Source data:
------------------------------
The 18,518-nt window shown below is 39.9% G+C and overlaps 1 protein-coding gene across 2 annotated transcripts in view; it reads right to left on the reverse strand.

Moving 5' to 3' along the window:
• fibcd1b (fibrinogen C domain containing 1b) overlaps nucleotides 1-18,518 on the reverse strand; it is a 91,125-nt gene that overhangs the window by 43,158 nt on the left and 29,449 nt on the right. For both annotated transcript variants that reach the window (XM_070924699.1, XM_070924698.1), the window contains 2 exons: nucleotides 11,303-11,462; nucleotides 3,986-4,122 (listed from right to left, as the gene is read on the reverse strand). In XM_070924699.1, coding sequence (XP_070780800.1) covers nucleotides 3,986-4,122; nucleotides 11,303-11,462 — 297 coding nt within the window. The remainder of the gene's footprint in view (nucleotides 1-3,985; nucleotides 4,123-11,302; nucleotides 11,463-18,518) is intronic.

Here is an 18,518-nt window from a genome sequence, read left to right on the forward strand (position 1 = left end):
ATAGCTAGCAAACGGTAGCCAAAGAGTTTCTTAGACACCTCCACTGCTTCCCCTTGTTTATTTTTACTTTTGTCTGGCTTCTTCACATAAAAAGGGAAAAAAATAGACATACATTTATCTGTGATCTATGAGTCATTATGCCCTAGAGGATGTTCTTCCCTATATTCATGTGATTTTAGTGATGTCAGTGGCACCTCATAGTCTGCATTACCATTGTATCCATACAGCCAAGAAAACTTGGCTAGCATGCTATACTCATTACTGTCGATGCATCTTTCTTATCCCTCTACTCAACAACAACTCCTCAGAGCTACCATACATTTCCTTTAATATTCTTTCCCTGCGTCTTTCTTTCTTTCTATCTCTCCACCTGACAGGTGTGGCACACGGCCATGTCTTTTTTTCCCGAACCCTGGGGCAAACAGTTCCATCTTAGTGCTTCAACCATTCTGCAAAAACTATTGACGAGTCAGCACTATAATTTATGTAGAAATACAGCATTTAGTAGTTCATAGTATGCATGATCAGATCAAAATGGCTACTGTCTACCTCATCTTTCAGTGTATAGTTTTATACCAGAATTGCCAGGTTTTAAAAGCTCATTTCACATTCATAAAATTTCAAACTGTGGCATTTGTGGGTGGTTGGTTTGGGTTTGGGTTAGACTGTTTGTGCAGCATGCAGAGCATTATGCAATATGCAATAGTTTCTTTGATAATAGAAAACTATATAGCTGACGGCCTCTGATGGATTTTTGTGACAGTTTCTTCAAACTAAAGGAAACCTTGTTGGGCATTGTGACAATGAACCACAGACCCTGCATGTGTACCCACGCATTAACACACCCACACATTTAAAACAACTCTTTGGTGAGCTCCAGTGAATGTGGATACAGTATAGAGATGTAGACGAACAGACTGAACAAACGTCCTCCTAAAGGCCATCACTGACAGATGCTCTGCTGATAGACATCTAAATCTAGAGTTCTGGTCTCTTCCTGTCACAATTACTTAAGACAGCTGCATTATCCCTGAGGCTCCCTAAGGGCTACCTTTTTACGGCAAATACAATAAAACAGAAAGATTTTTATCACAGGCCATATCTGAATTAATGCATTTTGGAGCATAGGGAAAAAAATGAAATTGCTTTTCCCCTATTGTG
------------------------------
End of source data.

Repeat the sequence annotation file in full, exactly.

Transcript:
The 18,518-nt window shown below is 39.9% G+C and overlaps 1 protein-coding gene across 2 annotated transcripts in view; it reads right to left on the reverse strand.

Moving 5' to 3' along the window:
• fibcd1b (fibrinogen C domain containing 1b) overlaps nucleotides 1-18,518 on the reverse strand; it is a 91,125-nt gene that overhangs the window by 43,158 nt on the left and 29,449 nt on the right. For both annotated transcript variants that reach the window (XM_070924699.1, XM_070924698.1), the window contains 2 exons: nucleotides 11,303-11,462; nucleotides 3,986-4,122 (listed from right to left, as the gene is read on the reverse strand). In XM_070924699.1, coding sequence (XP_070780800.1) covers nucleotides 3,986-4,122; nucleotides 11,303-11,462 — 297 coding nt within the window. The remainder of the gene's footprint in view (nucleotides 1-3,985; nucleotides 4,123-11,302; nucleotides 11,463-18,518) is intronic.

Here is an 18,518-nt window from a genome sequence, read left to right on the forward strand (position 1 = left end):
ATAGCTAGCAAACGGTAGCCAAAGAGTTTCTTAGACACCTCCACTGCTTCCCCTTGTTTATTTTTACTTTTGTCTGGCTTCTTCACATAAAAAGGGAAAAAAATAGACATACATTTATCTGTGATCTATGAGTCATTATGCCCTAGAGGATGTTCTTCCCTATATTCATGTGATTTTAGTGATGTCAGTGGCACCTCATAGTCTGCATTACCATTGTATCCATACAGCCAAGAAAACTTGGCTAGCATGCTATACTCATTACTGTCGATGCATCTTTCTTATCCCTCTACTCAACAACAACTCCTCAGAGCTACCATACATTTCCTTTAATATTCTTTCCCTGCGTCTTTCTTTCTTTCTATCTCTCCACCTGACAGGTGTGGCACACGGCCATGTCTTTTTTTCCCGAACCCTGGGGCAAACAGTTCCATCTTAGTGCTTCAACCATTCTGCAAAAACTATTGACGAGTCAGCACTATAATTTATGTAGAAATACAGCATTTAGTAGTTCATAGTATGCATGATCAGATCAAAATGGCTACTGTCTACCTCATCTTTCAGTGTATAGTTTTATACCAGAATTGCCAGGTTTTAAAAGCTCATTTCACATTCATAAAATTTCAAACTGTGGCATTTGTGGGTGGTTGGTTTGGGTTTGGGTTAGACTGTTTGTGCAGCATGCAGAGCATTATGCAATATGCAATAGTTTCTTTGATAATAGAAAACTATATAGCTGACGGCCTCTGATGGATTTTTGTGACAGTTTCTTCAAACTAAAGGAAACCTTGTTGGGCATTGTGACAATGAACCACAGACCCTGCATGTGTACCCACGCATTAACACACCCACACATTTAAAACAACTCTTTGGTGAGCTCCAGTGAATGTGGATACAGTATAGAGATGTAGACGAACAGACTGAACAAACGTCCTCCTAAAGGCCATCACTGACAGATGCTCTGCTGATAGACATCTAAATCTAGAGTTCTGGTCTCTTCCTGTCACAATTACTTAAGACAGCTGCATTATCCCTGAGGCTCCCTAAGGGCTACCTTTTTACGGCAAATACAATAAAACAGAAAGATTTTTATCACAGGCCATATCTGAATTAATGCATTTTGGAGCATAGGGAAAAAAATGAAATTGCTTTTCCCCTATTGTG